Next, an amusing reconstruction of the hero legend. Corben’s Den character comes to life in the shape of Dan, a small boy who is transformed into the title character by the Lochnar (the green ball from Grimaldi). What follows is a hilarious take on the sword-and-sorcery cliché, as Den is almost killed a number of times, throughout which events the boy narrates with the voice of the warrior.

As we leave Den to save the world, a courtroom scene opens and a certain Captain Sternn is on trial for a number of hideously obscene crimes. Until, that is, his defense shows up in the form of a feeble little twerp called Hanover Fiste. This ‘saving grace’ turns against the captain as the Lochnar once again goes about it’s work… Fiste metamorphoses into an outrageously powerful caricature of muscle, and wreaks havoc throughout the ship! Berni Wrightson’s comic strip was used as a model sheet for the directors as they refined the storyboard into the allotted time. What emerges is a surprisingly violent but ultimately hollow experience that should have been a lot funnier than it was.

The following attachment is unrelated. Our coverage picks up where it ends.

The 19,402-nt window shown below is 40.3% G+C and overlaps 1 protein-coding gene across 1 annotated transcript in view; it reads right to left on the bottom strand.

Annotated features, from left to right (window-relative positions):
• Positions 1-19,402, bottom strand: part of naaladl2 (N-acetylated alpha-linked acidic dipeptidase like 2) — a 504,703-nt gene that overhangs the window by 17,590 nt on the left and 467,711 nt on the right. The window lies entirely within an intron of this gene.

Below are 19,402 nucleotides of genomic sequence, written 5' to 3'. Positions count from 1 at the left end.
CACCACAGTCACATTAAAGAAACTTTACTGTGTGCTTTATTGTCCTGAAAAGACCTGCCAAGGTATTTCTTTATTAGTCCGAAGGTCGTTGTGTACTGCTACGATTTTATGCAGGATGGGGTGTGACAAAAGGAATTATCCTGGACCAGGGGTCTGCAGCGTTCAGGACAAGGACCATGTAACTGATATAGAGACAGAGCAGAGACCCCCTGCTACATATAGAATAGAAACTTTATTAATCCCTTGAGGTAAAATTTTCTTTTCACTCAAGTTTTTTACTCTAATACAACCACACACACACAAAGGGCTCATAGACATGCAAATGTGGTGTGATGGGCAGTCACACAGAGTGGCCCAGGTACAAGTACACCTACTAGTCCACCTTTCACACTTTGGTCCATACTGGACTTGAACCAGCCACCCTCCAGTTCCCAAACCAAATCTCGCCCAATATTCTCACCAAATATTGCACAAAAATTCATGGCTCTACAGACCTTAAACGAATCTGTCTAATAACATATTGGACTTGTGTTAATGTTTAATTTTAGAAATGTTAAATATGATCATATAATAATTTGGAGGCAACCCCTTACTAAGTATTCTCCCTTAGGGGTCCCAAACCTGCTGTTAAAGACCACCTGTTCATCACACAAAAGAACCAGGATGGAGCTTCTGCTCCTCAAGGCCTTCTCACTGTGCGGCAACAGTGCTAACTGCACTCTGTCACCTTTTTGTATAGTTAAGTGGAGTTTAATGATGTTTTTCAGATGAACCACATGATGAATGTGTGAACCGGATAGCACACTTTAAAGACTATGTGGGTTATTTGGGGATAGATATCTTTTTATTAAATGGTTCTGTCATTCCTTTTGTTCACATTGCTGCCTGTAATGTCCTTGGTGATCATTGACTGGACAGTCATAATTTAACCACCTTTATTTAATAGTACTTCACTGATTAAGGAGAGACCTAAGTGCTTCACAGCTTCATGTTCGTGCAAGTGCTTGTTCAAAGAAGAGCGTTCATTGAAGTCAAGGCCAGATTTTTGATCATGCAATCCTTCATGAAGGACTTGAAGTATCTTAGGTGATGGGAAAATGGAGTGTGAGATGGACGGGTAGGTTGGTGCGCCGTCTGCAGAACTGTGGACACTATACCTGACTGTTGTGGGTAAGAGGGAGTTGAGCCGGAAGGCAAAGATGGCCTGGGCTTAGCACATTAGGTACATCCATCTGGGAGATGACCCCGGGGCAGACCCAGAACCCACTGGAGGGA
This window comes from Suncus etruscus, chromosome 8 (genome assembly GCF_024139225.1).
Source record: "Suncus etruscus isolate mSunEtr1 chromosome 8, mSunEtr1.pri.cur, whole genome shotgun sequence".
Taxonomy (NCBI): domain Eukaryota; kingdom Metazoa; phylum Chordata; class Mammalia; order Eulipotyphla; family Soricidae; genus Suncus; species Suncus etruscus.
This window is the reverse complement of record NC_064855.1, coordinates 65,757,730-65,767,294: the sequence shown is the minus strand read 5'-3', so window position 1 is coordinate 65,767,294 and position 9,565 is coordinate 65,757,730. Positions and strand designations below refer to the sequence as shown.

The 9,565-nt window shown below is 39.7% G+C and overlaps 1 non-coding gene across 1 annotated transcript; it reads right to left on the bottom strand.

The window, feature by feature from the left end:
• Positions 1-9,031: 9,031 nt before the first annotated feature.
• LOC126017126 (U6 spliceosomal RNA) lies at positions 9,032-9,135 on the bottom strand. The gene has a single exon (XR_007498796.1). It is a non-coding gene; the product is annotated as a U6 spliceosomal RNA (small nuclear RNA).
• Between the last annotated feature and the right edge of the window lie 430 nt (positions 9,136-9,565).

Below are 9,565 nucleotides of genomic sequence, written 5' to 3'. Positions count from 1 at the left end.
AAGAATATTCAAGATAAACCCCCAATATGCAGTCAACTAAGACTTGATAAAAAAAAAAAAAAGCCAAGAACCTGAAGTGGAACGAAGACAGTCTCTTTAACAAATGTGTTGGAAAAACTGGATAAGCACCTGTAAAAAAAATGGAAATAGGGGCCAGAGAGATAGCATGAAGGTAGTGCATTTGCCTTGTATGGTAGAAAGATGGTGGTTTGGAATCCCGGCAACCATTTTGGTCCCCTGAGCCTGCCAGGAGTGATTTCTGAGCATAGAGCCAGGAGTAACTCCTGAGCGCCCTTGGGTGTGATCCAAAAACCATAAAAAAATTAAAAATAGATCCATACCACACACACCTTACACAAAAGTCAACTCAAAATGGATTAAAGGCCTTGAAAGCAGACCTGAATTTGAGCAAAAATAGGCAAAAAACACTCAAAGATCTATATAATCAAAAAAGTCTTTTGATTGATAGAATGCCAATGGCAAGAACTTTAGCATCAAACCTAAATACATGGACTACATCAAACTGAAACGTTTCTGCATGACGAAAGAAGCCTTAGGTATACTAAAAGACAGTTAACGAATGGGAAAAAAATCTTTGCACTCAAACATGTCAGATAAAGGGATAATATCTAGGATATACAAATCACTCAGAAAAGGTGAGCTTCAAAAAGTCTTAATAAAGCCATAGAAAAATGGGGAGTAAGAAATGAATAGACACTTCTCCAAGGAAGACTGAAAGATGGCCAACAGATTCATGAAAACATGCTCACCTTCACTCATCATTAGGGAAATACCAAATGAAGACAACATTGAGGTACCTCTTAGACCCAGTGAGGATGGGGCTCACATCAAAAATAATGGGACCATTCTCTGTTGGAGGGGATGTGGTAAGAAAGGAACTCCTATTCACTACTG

Gremlins (official title B-17) was a rather strange and unsettling addition, as you aren’t really that sure what’s going on, other than that the Lochnar (yet again) is possessing the dead pilots of a battle torn B-17 bomber. After this, O’Bannon’s story gets a little bit confused, but the design (by Mike Ploog) is nothing short of inspired.

So Beautiful And So Dangerous begins in a conference room filled with the world’s press and politicians, all trying to allay their fears of alien world domination. A Pentagon secretary is possessed and jumps on a lady stenographer. Both are then unceremoniously sucked into a giant ‘globe’ ship. Only the woman survives and is then bedded by an amoral robot, as the ship spirals through space piloted by a duo of coke-sniffing aliens?!!? A brilliant premise that is the funniest segment so far: “Good landing, man…”. But the best is yet to come.